The shape of the blade will have a major impact on what the knife will cut. Most Japanese knives have a straighter blade and are ideal for very precise cuts and fine chopping. When blades are curved or rounded, they will not be as round as German knives that are used for rocking chops.
- Check the Rockwell Hardness Rating
Even though Japanese knives are the hardest chef knives, they come in different levels of hardness. When considering the thickness of the blade, you also have to consider the sharpening. The harder the steel is, the longer it will retain its sharpness. Hard steel is also difficult to sharpen when they become dull. Softer steel does not retain their sharpness for long but is easier to sharpen.
- Consider the Purpose of the Knife
A Japanese chef knife comes in many different styles and are specially designed with a specific purpose. The five come types of Japanese knives include santoku, Gyutou, Yanagi, deba and Usuba. The most common ones are the santoku and Gyutou knives. Santoku knives can make more precise cuts, but are difficult to control. They are ideal for fine slicing, mincing, and chopping. This is because they have a straight thin blade. Gyutou knives are not as precise as santoku knives. They are not heft enough to cut via hard ingredients and bones. Gyutou are good general purpose knives for vegetables and soft proteins. If you want more control, these are the best knives.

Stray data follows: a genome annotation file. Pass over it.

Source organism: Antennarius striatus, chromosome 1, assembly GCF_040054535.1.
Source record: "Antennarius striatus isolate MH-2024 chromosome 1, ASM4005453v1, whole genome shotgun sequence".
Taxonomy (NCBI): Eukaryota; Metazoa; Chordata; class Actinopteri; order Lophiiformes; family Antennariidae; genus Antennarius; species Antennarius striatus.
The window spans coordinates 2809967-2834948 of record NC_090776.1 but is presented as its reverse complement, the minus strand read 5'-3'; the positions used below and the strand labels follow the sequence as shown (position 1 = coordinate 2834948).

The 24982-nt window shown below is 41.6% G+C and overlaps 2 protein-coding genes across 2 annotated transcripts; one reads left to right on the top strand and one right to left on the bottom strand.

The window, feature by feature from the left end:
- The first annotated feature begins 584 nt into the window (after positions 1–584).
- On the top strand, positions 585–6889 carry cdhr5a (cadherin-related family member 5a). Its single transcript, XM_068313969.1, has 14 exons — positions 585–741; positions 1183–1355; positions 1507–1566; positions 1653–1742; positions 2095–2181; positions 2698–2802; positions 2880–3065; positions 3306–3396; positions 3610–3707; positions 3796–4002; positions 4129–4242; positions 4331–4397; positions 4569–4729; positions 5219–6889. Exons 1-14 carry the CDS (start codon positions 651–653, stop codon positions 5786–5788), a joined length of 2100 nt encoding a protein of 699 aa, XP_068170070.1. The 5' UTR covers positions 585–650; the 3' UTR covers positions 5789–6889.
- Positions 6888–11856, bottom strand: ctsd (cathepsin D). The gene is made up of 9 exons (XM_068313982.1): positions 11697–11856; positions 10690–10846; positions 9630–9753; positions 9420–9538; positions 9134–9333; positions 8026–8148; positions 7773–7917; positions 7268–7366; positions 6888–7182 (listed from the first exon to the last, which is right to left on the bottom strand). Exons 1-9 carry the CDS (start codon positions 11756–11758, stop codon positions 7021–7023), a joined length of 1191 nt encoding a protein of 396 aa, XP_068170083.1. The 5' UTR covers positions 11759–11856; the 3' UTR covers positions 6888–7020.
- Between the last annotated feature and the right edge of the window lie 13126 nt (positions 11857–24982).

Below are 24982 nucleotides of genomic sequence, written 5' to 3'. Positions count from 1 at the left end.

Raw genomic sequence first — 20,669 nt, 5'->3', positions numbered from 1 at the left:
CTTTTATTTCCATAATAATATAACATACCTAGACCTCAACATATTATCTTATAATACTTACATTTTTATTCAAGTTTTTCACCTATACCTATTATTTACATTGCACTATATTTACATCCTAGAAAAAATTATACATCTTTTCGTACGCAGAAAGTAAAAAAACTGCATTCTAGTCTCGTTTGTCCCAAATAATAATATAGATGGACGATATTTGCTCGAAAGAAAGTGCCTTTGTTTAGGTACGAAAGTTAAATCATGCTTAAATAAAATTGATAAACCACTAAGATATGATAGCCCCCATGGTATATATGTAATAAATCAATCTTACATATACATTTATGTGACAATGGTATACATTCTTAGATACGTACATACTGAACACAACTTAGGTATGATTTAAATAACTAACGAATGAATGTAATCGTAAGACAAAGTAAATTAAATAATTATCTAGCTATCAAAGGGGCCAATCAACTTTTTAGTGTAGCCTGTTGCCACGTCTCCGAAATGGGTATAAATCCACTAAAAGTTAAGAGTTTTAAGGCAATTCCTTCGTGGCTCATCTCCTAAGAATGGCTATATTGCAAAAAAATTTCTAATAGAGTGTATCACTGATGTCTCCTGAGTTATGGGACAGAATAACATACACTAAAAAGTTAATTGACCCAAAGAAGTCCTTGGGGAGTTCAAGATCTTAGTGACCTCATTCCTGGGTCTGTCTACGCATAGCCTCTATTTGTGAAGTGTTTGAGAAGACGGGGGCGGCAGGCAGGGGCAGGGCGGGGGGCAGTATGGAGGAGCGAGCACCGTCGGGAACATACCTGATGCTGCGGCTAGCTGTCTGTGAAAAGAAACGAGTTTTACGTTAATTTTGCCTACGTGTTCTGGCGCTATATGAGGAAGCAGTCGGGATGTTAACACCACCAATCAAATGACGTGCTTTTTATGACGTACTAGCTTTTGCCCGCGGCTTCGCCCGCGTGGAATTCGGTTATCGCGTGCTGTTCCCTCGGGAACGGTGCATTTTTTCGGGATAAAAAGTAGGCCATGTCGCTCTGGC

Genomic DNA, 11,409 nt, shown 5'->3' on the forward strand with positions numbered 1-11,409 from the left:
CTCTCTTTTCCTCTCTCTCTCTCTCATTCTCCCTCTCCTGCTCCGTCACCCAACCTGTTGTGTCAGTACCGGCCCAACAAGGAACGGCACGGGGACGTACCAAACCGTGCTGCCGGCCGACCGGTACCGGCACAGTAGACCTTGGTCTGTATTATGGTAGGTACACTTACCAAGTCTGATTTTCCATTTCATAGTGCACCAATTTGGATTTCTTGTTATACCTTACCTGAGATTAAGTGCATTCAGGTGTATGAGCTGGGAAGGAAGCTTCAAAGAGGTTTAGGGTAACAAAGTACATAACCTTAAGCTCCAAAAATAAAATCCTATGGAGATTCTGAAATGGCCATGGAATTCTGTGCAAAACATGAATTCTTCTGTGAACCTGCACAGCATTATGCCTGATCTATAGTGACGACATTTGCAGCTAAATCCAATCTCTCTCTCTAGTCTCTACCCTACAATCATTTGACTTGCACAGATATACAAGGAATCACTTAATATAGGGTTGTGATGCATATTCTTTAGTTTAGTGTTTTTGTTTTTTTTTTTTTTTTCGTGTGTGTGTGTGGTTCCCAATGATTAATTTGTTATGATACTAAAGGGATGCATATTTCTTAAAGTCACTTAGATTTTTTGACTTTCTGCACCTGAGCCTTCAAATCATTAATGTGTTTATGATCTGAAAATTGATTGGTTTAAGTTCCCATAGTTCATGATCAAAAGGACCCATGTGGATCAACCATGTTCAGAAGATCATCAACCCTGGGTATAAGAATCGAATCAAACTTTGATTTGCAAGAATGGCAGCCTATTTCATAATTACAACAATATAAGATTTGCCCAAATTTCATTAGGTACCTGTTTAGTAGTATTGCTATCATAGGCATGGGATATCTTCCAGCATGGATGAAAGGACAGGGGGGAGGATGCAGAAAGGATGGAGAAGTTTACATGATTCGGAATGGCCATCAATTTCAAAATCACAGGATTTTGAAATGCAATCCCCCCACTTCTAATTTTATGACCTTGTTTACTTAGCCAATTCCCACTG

Differences Between Japanese and Western Chef Knives
When you are shopping for a new chef knife, it is likely that you will come across two main types of knives: Japanese and German chef knives. Of course, there are many other types of knives out there besides these two. However, it is safe to say that these two are the most prevalent- and so it is imperative that you understand the differences between them. If you are buying a chef knife from a reputable manufacturer, you cannot really go wrong with either. However, one may be better suited for your needs than the other. Here is what you should know.